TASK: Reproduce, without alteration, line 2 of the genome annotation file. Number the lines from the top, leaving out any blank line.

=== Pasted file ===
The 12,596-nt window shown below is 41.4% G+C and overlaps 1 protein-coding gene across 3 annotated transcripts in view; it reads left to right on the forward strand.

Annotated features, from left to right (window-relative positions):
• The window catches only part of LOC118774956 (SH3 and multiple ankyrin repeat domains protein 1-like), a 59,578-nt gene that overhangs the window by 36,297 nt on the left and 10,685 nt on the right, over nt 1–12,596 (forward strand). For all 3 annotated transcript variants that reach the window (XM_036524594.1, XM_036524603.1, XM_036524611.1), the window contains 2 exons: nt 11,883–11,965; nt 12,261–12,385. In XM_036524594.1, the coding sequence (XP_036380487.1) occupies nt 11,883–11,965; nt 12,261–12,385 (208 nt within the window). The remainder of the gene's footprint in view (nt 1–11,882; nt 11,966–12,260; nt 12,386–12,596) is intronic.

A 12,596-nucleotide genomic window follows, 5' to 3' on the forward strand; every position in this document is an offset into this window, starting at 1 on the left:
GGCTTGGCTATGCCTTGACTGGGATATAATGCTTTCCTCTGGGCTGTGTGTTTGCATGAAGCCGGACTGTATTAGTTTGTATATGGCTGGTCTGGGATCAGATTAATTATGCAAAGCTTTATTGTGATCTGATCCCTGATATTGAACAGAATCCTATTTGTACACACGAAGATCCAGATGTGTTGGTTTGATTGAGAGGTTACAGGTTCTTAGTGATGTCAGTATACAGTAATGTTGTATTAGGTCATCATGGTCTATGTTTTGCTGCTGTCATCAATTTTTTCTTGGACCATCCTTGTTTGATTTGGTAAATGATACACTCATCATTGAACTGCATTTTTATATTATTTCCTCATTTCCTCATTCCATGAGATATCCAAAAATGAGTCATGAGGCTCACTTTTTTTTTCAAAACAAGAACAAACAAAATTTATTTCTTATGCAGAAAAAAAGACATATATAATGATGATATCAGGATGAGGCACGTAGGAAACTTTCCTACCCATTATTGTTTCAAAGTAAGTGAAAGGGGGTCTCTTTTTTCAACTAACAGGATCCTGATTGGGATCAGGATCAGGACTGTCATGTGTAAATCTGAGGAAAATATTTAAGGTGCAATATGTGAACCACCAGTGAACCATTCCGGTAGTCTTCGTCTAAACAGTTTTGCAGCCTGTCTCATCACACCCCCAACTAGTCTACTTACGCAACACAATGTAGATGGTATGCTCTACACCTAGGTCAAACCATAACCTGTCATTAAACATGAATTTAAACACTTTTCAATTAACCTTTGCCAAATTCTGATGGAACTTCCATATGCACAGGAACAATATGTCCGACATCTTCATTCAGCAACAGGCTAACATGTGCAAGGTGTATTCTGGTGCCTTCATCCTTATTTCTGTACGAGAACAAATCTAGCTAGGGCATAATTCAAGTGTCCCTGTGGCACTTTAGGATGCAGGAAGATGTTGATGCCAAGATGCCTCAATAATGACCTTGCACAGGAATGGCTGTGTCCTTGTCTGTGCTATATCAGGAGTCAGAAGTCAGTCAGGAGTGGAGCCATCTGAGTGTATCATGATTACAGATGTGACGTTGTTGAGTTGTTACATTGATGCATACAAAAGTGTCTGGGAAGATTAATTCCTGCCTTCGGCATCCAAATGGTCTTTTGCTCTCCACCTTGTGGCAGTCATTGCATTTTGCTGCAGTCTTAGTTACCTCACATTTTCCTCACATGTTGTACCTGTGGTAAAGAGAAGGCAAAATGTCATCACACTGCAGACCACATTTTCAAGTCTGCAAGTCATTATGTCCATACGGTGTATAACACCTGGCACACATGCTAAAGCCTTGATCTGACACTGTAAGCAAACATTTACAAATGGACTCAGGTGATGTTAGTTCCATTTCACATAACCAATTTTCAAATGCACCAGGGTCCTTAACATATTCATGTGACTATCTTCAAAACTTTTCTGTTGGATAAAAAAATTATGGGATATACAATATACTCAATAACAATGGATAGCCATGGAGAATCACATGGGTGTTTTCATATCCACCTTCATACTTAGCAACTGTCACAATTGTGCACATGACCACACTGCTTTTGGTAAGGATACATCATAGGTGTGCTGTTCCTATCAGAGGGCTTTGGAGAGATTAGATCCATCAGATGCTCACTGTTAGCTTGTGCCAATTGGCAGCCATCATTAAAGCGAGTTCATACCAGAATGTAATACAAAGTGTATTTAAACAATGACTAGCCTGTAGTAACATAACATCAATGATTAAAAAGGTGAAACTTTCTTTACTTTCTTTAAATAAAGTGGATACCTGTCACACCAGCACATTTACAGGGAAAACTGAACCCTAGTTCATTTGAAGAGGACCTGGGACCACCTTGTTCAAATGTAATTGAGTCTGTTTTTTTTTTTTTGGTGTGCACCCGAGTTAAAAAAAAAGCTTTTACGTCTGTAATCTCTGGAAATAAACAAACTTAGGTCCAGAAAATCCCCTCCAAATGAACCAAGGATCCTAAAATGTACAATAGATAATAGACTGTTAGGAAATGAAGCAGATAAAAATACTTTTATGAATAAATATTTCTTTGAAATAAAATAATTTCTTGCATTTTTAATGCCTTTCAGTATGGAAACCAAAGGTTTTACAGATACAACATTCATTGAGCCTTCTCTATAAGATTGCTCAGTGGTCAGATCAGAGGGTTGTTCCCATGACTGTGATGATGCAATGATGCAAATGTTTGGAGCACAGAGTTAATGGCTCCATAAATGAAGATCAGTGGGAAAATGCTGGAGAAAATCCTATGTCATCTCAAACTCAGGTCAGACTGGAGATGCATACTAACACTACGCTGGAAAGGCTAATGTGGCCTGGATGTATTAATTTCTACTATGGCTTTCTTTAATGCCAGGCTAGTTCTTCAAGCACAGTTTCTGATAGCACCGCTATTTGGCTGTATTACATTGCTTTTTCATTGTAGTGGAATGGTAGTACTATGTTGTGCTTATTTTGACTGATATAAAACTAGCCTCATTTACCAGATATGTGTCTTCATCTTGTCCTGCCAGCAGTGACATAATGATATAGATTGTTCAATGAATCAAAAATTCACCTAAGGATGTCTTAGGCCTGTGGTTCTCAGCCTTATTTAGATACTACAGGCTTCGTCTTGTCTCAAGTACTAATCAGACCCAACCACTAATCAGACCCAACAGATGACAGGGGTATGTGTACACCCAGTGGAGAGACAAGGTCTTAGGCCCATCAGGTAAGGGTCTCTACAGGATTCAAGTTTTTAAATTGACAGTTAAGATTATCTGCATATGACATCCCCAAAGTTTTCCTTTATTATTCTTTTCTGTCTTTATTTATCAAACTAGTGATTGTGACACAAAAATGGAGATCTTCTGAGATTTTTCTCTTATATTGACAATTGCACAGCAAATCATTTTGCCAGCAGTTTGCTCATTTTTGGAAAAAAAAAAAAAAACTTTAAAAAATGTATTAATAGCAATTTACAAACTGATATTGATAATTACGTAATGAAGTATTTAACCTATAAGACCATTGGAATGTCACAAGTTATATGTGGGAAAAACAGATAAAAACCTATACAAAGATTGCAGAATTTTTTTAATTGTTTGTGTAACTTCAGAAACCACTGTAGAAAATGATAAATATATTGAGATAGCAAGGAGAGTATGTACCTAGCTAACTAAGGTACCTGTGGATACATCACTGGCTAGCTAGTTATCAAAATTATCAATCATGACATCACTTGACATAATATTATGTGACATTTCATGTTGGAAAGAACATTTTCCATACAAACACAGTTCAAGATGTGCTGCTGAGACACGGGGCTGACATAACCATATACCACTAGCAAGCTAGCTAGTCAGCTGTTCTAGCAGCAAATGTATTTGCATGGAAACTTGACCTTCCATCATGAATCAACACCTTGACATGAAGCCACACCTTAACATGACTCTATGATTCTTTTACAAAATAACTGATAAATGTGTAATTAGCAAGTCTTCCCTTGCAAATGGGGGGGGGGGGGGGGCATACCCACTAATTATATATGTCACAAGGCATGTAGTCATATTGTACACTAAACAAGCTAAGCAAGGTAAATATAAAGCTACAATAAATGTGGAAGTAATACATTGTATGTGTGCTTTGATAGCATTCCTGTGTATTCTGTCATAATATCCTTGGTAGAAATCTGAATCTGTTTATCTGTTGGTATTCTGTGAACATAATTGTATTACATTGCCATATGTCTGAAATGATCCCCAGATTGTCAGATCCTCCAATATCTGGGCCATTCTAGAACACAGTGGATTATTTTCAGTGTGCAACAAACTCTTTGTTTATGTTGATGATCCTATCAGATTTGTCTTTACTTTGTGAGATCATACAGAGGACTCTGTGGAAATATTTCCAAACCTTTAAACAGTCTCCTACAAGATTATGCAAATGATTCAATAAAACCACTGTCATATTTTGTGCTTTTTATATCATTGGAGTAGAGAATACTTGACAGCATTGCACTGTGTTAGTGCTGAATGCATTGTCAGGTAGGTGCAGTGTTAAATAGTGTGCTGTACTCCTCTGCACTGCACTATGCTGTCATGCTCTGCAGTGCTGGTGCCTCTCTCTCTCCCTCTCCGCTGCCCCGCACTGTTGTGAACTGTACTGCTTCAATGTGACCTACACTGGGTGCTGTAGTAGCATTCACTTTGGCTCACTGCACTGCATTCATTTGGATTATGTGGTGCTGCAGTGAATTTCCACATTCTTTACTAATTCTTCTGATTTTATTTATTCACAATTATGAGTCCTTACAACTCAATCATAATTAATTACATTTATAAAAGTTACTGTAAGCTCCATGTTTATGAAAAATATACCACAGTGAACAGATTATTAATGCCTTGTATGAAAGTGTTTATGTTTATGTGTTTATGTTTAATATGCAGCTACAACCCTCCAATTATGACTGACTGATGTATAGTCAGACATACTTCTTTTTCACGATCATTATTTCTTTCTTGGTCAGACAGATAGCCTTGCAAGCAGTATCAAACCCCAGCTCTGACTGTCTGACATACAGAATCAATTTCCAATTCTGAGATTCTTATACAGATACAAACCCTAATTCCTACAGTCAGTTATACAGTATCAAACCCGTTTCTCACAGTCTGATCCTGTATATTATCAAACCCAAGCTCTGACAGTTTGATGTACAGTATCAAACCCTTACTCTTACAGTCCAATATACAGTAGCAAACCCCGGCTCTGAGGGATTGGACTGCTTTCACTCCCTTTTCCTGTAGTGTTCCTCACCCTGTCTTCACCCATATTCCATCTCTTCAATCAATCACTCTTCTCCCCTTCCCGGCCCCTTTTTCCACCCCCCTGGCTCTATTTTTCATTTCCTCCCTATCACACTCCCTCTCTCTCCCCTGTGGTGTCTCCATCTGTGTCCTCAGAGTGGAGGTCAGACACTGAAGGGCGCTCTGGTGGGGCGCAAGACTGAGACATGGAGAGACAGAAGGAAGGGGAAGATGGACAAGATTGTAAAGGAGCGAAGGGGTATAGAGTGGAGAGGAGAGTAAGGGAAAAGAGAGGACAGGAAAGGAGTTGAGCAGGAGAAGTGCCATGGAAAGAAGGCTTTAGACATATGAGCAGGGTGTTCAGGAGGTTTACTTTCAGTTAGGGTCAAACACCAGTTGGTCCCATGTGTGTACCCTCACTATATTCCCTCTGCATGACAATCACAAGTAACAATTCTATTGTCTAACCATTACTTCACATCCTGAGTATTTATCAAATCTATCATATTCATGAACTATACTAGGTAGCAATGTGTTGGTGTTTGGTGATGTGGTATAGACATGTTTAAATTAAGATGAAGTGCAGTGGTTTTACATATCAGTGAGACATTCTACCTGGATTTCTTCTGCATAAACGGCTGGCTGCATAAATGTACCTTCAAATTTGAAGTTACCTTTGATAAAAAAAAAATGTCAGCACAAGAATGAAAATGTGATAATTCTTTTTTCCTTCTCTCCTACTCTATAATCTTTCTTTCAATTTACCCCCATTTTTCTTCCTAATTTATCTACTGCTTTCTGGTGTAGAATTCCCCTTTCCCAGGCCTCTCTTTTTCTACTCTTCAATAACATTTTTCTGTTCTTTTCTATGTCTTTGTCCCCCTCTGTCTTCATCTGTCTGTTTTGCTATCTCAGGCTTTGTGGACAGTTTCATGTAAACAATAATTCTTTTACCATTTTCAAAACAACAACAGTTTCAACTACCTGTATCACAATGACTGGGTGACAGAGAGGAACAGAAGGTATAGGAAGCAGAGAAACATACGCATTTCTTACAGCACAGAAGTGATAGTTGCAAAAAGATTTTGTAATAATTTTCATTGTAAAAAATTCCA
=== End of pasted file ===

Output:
Annotated features, from left to right (window-relative positions):